E.U. launches patent strategy, calls for compromise

Attaining, attacking, and defending patents in E.U. countries is an expensive and often-confusing proposition, so the E.U. has put forth a simplifying compromise

The European Commission launched its long-awaited strategy to break decades of deadlock in the effort to create a European Union-wide patent Tuesday, proposing a compromise and urging national governments to overcome their divisions in the name of innovation.

The aim for the past 30 years has been to replace national patents with ones that are valid across the E.U. in the same way that patents are applicable throughout the U.S.

The fragmented European system makes it much more expensive for inventors to protect their creations. A company wishing to register a patent in 13 of the 27 countries in the E.U. has to pay 11 times more than for a patent covering the whole of the U.S., according to the Commission.

Defending or attacking a patent is also expensive. The Commission estimates that a patent litigation can cost anywhere between €50,000 ($66,740) and €1.5 million. What is more, litigation under the current system is also prone to inconsistencies: Patent courts in different countries can reach conflicting conclusions in a dispute.

Overcoming these problems is seen as vital to the E.U.'s long-stated aim to become more competitive with the U.S., Japan, and emerging economies, such as China and India.

Two years ago, European Commissioner Charlie McCreevy organized a hearing with patent attorneys, academics, and companies at which a wide range of views were expressed. Apart from a minority who oppose patents on principal, most attendees encouraged the Commission to persevere with the Community patent. They also supported the draft EPLA (European Patent Litigation Agreement) from the European Patent Office in Munich to create a single system for all patent litigation in the 32 EPO member countries, including the E.U. states.

Earlier this year, McCreevy suggested that the most pragmatic way forward would be for the E.U. to become a signatory to the EPLA, but the idea was shot down by, among others, France. Last month, opposition mounted when the legal department of the European Parliament stated that it would be unconstitutional for the E.U. to sign on to the EPLA.

McCreevy has now proposed that the E.U. create its own litigation area, based on the EPLA, with courts of first instance around the E.U. and one central court of appeal.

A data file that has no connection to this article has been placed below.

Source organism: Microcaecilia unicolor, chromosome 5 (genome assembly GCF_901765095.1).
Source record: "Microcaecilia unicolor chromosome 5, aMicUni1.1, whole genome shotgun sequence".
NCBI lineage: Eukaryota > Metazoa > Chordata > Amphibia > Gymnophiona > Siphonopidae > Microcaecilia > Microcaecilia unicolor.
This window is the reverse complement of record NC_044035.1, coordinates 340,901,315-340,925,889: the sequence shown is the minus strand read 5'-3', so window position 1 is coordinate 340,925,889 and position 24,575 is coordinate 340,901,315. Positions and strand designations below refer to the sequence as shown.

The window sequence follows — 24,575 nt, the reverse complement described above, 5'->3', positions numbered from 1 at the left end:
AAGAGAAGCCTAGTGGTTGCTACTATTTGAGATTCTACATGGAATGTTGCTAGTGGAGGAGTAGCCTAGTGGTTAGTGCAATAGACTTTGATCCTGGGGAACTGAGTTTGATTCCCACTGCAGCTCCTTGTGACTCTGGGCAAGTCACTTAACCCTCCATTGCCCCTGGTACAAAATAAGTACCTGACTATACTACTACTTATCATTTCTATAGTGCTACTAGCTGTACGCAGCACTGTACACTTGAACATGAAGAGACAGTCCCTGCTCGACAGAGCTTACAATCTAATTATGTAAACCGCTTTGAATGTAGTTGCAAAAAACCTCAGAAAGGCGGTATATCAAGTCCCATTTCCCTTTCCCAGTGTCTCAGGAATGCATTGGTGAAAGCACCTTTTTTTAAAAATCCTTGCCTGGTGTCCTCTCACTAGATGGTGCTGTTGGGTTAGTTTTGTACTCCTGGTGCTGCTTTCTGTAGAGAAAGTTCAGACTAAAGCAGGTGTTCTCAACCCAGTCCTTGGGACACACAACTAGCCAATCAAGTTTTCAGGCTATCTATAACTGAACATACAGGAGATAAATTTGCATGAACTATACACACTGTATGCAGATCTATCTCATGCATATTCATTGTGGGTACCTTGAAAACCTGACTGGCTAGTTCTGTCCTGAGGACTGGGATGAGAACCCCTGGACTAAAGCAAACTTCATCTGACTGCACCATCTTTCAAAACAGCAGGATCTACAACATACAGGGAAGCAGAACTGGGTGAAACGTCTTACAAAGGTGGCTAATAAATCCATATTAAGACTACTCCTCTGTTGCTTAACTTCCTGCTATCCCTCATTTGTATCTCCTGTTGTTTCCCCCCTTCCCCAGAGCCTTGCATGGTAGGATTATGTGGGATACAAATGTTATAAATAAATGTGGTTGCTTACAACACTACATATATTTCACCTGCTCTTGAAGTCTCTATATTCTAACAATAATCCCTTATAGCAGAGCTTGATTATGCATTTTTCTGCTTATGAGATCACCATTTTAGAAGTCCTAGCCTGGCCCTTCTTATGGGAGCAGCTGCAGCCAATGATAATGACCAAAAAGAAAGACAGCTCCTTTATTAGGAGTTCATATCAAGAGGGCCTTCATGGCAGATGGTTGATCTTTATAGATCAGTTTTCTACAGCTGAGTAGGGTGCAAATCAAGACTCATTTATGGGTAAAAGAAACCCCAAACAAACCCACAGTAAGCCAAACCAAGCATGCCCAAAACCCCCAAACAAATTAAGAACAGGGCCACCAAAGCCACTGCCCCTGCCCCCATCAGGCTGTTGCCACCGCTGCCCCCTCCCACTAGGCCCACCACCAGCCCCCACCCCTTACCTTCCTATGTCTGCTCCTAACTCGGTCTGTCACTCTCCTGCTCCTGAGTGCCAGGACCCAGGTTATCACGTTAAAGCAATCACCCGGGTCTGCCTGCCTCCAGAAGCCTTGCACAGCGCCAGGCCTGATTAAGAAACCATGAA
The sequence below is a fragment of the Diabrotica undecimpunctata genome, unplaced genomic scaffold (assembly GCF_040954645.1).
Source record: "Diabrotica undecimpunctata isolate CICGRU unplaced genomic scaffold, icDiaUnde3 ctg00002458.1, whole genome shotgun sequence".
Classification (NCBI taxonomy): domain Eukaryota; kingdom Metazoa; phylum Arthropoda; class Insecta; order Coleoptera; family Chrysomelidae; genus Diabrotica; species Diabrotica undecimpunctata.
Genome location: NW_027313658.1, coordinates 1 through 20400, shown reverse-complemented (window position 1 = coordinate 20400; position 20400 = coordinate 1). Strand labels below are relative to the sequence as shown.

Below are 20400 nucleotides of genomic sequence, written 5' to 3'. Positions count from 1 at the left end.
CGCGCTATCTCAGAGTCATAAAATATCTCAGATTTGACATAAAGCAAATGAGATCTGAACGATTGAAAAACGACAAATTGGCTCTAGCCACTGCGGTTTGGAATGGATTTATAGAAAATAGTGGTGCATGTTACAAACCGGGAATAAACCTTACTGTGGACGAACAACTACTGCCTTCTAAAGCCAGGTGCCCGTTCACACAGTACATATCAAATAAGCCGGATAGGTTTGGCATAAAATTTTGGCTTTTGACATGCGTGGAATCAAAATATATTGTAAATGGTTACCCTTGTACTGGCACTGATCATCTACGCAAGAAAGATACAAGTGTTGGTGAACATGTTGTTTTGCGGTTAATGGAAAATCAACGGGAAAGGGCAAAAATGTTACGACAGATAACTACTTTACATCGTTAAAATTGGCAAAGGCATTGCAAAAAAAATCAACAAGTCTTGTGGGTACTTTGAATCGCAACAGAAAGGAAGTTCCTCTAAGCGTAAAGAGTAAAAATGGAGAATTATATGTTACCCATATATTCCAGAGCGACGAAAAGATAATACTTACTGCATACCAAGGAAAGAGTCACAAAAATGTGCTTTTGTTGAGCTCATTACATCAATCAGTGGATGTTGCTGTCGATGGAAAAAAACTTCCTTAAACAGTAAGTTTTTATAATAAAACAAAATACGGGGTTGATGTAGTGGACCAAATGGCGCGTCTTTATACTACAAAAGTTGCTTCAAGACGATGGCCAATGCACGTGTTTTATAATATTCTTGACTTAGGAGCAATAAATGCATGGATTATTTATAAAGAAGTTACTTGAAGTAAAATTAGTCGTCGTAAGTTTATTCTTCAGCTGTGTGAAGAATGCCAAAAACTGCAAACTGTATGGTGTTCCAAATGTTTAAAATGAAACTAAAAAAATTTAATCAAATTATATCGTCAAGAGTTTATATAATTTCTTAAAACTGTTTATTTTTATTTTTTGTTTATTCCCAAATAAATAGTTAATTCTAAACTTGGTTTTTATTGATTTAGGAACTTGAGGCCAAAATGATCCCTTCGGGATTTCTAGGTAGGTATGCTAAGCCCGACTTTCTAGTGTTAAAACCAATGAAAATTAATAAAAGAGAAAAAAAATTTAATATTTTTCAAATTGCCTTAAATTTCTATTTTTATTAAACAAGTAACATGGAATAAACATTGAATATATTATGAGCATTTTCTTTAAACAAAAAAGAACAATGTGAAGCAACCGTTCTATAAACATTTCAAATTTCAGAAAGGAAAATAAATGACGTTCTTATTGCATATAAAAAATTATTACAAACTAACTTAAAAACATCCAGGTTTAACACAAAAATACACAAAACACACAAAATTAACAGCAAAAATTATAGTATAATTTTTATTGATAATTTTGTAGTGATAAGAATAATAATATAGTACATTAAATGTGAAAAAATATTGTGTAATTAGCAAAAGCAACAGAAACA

The Commission noted that recent discussions with member states find "polarized positions" with some supporting the draft EPLA and others wanting a specific Community jurisdiction for patent litigation in the E.U. McCreevy, who is known for pragmatism, has suggested a mix of the two. In practice, this would mean decentralized courts of first instance, using the judges and the resources of national patent courts, with a centralized appeals court connected to the ECJ (European Court of Justice), the E.U.'s ultimate legal authority.

Large companies are clamoring for a change to the status quo. EICTA, a trade group representing such technology firms as Koninklijke Philips, Siemens, Nokia, Microsoft, Toshiba, and Xerox, welcomed the Commission's suggestion of an approach "inspired" by the EPLA model, as the Commission put it, but that allows E.U. jurisdiction.

Change is needed because of the cost of patent litigation and to ensure "legal certainty," said Mark McGann, EICTA director general. "Improvements are also necessary, especially in the interest of small and medium-sized enterprises, to avoid that companies with bad intentions take advantage of the system.

"It is currently possible to start infringement proceedings against an SME in France on Monday, against the same SME in Spain on Tuesday, in Italy on Wednesday, in the U.K. on Thursday, and to force the SME into a foul compromise deal on Friday, meaning that it will have to pay royalties for an alleged patent infringement, because it would otherwise have no chances of survival due to the different lawsuits and translation costs brought against it," he said.

However, some argue that one single patent litigation system along the lines of the EPLA could be more expensive for SMEs that plan to use their patents only in their home countries. They say there is no need for an EPLA because fewer than 10 percent of patent disputes involve more than one country.

Others argue that McCreevy's proposal will fail to harmonize the European patent patchwork.

"Already it's a second-best solution," Sven Bostyn, a lecturer at Amsterdam University and a patent attorney said. In his view, the ideal answer is a single Community-wide patent. The problem with an EPLA-style system for the E.U. is that judges in different countries will still take opposing positions in a dispute because of different national interpretations of concepts involved in patent law.

"The situation would be as legally uncertain and fragmented as it is now," Bostyn said.

Then there's the question of how national patent court judges would react if they had to answer to the ECJ in Luxembourg. "I don't think judges will accept the ECJ route. I doubt patent attorneys will want much to do with it either," Bostyn said.

Other initial responses were positive to Tuesday's Commission communication regarding a patent strategy. Jonathan Zuck, president of the Association of Competitive Technologies trade group called Tuesday's move "a long-awaited step in the right direction" and he applauded the Commission for reopening the debate.

Copyright © 2007 IDG Communications, Inc.

How to choose a low-code development platform